Refrigerant is the “blood” of your AC system. Without the right amount, your system won’t be able to cool your home properly. But, determining whether or not your AC system needs refrigerant can be tricky because low refrigerant “symptoms” can also be the symptoms of other AC issues (we’ll dig into that later).
However, if you think your AC may be low on refrigerant, look for these 4 signs:
In this blog, we'll explain the 4 "signs" above and how low refrigerant might be the culprit. We'll also explore other reasons you may be noticing each sign so that you can determine whether you actually have a refrigerant issue or not.
Sign #1: Increased energy bills
If you notice that your energy bills have increased and you haven’t made significant changes to your home’s temperature, you may have a refrigerant leak.
As we mentioned above, refrigerant is the “blood” of your AC system. Your AC blows warm air over an evaporator coil which is full of refrigerant. The refrigerant then picks up that heat from the air and carries that heat outside where it’s dumped.
If there is not enough refrigerant in your AC system, your AC can’t get rid of as much heat per cooling cycling, meaning your system will need to run longer and work harder to cool your home. Longer run times mean higher energy bills.
Other issues that can cause increased energy bills
While increased energy bills are a sign of low refrigerant, increased energy bills can also be the result of:
- An aging AC system- If your AC system is 10+ years old, your high energy bills are likely the result of an aging system. Over time, your AC becomes less efficient, which means it has to work longer and results in increased energy bills.
- A system that’s too small or too large for your home- If your AC system was recently installed, your high energy bills could simply be caused by a system that is too small or too large for your home. A system that is too small will have to work constantly to meet demand and a system that is too large will constantly turn on and off. Both of these scenarios use more energy than if your system was to just run steadily, which can increase your cooling bills.
- A dirty air filter- If your AC system is neither new nor 10+ years old, our next suggestion would be to check your AC filter. If it’s dirty, it could be restricting airflow to your AC system, which will make your AC work longer.
If you have a clean filter, your system is properly sized and is under 10 years of age, you probably have a refrigerant leak.
Sign #2: Warm air blowing from supply vents
As we mentioned above, refrigerant absorbs heat from your home’s air and transfers it outside. If refrigerant levels are low, your AC can't absorb enough heat per cycle, meaning you may notice warmer air blowing from your supply vents.
Other issues that can cause warm air to blow from vents
Before you call a professional to come and recharge your system, we’d recommend replacing your air filter. If your AC filter is clogged, it can prevent your system from pulling in enough warm air (meaning there will be less cool air for your AC to blow out).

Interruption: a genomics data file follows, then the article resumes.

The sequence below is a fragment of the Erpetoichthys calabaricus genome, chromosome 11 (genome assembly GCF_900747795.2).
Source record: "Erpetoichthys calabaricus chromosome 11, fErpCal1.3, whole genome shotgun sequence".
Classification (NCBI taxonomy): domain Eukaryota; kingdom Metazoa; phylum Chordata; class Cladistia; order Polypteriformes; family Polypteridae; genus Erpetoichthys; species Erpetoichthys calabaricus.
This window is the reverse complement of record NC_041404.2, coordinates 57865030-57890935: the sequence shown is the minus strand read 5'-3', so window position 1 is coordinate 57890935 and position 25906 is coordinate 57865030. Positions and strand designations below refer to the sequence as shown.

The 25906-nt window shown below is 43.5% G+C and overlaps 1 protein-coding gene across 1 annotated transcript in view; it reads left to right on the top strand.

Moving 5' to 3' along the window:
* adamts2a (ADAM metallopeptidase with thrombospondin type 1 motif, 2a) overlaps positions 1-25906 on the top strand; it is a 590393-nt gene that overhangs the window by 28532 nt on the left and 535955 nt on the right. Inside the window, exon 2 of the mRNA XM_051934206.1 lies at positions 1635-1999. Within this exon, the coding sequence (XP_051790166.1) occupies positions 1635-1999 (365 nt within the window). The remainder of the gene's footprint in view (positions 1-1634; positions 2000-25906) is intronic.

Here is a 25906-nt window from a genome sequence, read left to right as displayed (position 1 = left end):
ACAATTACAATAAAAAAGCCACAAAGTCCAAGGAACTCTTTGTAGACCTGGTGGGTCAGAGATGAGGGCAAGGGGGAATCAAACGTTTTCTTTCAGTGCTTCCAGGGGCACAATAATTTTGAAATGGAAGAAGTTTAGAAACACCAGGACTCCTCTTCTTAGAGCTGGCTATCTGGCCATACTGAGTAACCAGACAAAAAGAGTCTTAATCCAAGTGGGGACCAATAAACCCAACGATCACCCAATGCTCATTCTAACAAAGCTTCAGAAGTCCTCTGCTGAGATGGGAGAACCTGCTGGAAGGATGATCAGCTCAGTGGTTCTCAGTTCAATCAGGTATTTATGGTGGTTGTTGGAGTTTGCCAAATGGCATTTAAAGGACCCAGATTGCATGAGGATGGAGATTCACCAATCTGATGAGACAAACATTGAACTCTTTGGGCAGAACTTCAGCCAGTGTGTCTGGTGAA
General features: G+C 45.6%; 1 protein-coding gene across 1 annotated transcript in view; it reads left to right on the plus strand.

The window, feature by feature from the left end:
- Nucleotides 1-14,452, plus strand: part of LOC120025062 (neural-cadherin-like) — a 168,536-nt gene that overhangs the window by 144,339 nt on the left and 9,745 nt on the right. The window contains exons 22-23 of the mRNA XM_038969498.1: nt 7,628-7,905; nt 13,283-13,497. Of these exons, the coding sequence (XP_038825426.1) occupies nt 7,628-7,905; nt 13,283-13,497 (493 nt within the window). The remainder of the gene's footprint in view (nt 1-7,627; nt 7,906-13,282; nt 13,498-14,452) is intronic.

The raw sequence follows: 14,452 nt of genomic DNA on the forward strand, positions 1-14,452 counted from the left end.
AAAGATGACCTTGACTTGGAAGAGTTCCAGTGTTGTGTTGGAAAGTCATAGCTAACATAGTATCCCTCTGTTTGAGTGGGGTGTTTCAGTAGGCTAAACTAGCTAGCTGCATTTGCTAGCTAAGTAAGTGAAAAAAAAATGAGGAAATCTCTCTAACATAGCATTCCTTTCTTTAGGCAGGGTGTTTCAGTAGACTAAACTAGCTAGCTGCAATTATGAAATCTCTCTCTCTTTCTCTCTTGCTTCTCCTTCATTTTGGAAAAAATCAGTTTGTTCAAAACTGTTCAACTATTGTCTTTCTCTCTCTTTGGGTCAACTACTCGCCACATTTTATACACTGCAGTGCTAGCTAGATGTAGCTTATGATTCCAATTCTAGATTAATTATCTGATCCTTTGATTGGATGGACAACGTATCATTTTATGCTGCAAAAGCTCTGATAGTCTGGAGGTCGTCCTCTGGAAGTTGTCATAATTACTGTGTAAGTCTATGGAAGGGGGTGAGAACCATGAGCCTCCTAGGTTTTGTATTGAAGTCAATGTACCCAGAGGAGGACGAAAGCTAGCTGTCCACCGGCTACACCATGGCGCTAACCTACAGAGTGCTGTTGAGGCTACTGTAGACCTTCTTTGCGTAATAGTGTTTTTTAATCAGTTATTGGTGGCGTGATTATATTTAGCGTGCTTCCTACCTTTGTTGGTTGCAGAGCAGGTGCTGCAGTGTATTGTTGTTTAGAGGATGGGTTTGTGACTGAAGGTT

However, if you have replaced your AC filter and you notice that your AC system is still producing warm air, you probably do have low refrigerant levels and should reach out to a pro.
Sign #3: Ice or frost on your AC
If you spot ice or frost anywhere on your AC, it could be a sign that your refrigerant levels are low. When refrigerant levels get too low, it can cause the temperature of the refrigerant to drop below normal design temperatures. Eventually, this will cause ice to build on the refrigerant lines and the evaporator coil.
Other issues that can cause ice/frost to build
- Dirty air filter- Low airflow can cause your evaporator coil to freeze, and if your air filter is clogged, it could reduce the airflow to your AC system. So, if you haven’t checked your air filter already, you should do that before calling a professional.
- Closed vents- As we mentioned above, low airflow can cause your evaporator coil to freeze. To prevent this, you should ensure that all of your vents are open and unobstructed.
If you’ve checked your air filter and ensured that your vents are all open, you likely have a refrigerant leak and will need to reach out to a professional for help.
Sign #4: Hissing or bubbling noise
If you hear a hissing or bubbling noise coming from around your outdoor AC unit, chances are it’s the sound of refrigerant escaping through a leak.
If you hear hissing, that means the refrigerant is escaping in gas form. If you hear bubbling, it’s leaking via liquid form.
Other issues that cause a hissing/bubbling noise
Not many other AC issues cause a hissing or bubbling noise, so if you hear this sound, you likely have a refrigerant leak. You’ll want to call a professional ASAP to come and repair it.
Getting your air conditioner fixed
If you suspect you have a refrigerant leak, you’ll need to contact a professional to check it out. Refrigerant is a toxic substance, so it’s not something you can legally fix on your own.
But a word of warning: Refrigerant isn’t “used up” like gas in a car. If you are low on refrigerant, you have a leak in your AC system. So, if a tech simply tops off your refrigerant without fixing the leak, it is a temporary solution and you will likely be in the same situation again soon.
Make sure they find the leak, evacuate the remaining refrigerant, repair the leak and then add the appropriate amount of refrigerant for your system.
Live in the Phoenix area and need an air conditioning contractor?
Contact George Brazil to fix your refrigerant issues.